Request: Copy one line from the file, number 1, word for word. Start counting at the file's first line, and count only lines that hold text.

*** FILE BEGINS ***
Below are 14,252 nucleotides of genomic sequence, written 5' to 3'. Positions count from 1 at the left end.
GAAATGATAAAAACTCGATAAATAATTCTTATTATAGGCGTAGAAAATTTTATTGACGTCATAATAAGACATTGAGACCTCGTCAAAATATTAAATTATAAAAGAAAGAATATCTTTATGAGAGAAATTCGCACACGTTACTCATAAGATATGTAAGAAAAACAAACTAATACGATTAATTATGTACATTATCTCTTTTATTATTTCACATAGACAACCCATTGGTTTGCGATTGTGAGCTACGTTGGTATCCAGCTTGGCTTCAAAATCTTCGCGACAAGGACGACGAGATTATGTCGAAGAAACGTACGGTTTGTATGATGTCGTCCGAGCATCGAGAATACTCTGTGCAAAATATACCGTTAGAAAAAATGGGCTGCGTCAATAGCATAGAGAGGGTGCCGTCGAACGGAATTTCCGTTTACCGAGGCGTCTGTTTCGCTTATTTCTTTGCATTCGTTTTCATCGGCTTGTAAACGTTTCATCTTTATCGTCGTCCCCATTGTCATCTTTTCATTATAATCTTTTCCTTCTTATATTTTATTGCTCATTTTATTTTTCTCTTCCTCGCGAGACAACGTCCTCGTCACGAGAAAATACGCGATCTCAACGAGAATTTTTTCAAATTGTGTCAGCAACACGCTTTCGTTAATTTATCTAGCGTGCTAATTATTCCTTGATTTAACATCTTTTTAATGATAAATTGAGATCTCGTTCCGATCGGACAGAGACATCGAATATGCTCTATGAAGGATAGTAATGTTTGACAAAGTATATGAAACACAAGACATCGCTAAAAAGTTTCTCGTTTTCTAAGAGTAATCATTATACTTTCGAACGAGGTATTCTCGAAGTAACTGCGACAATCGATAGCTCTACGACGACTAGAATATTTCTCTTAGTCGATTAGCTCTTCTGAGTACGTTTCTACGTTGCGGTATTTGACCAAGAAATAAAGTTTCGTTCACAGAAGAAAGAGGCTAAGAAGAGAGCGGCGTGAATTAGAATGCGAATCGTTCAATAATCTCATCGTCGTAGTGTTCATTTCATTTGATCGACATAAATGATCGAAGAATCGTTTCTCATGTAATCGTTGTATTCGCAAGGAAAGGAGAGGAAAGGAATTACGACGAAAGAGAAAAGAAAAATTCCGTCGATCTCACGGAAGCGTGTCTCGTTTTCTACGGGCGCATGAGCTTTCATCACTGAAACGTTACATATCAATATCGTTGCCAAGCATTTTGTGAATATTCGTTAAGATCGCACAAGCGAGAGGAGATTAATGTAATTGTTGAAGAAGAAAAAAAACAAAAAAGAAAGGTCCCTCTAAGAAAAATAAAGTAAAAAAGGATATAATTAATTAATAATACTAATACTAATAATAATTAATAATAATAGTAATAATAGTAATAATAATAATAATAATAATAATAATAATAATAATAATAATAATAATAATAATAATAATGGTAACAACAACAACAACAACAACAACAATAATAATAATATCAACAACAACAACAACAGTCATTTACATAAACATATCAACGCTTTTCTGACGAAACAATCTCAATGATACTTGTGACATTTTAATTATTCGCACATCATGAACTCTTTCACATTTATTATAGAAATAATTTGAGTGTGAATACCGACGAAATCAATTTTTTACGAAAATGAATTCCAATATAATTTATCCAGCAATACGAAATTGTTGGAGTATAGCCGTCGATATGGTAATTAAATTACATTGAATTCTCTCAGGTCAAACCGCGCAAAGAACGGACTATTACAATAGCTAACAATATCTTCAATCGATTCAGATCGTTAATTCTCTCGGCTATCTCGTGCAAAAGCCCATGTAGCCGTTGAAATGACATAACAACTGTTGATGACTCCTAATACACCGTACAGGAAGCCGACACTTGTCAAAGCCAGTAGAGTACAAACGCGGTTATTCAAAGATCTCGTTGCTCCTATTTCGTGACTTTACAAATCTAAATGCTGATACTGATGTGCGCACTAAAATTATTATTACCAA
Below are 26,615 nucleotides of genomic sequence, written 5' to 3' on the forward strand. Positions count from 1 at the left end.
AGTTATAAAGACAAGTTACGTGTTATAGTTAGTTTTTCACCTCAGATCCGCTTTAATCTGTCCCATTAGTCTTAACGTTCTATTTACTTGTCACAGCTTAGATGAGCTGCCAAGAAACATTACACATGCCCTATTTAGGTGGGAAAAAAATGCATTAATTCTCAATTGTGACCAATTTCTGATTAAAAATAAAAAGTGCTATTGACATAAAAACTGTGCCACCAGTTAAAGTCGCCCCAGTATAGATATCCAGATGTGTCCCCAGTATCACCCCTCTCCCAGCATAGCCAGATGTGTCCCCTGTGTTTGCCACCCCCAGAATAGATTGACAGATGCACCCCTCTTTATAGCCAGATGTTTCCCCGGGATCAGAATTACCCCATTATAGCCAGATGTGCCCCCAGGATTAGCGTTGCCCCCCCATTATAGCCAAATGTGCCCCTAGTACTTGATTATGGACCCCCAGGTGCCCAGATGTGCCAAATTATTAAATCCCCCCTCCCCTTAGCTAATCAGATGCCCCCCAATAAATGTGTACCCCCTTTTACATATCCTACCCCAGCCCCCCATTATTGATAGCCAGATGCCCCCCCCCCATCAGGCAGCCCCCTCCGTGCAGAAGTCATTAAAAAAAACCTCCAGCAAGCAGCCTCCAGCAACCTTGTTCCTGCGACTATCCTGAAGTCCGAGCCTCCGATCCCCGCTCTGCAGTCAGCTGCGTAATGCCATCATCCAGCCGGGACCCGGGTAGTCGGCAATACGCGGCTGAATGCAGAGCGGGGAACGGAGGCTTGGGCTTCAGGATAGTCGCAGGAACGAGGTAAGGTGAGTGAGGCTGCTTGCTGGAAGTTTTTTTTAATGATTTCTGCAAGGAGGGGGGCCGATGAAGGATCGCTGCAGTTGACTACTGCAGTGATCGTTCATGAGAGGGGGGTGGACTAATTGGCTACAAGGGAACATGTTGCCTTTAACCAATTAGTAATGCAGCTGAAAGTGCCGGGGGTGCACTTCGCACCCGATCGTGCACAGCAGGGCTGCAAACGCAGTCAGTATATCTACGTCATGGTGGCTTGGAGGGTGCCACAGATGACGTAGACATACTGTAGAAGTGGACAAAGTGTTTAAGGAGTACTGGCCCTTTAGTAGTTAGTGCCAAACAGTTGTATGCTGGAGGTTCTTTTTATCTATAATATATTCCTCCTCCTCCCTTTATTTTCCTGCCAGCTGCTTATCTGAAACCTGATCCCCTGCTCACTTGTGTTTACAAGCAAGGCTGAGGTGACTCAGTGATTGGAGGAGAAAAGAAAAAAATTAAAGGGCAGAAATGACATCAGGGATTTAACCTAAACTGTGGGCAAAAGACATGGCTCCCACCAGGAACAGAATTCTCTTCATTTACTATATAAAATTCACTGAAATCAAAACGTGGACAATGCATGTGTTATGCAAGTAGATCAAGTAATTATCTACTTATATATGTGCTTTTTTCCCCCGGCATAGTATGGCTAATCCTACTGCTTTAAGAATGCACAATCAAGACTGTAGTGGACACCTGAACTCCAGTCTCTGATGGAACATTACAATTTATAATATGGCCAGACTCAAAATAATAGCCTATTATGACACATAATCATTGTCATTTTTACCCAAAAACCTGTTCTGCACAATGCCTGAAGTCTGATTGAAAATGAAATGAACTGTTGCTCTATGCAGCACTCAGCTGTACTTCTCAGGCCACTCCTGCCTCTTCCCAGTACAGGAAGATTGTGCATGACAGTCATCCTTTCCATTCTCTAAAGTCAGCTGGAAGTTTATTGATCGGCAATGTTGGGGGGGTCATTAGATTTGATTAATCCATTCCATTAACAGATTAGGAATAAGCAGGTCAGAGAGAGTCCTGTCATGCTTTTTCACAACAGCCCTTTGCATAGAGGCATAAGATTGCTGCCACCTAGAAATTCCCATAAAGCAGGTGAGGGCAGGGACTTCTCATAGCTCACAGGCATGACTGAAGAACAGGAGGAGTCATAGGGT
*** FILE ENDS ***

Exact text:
Below are 14,252 nucleotides of genomic sequence, written 5' to 3'. Positions count from 1 at the left end.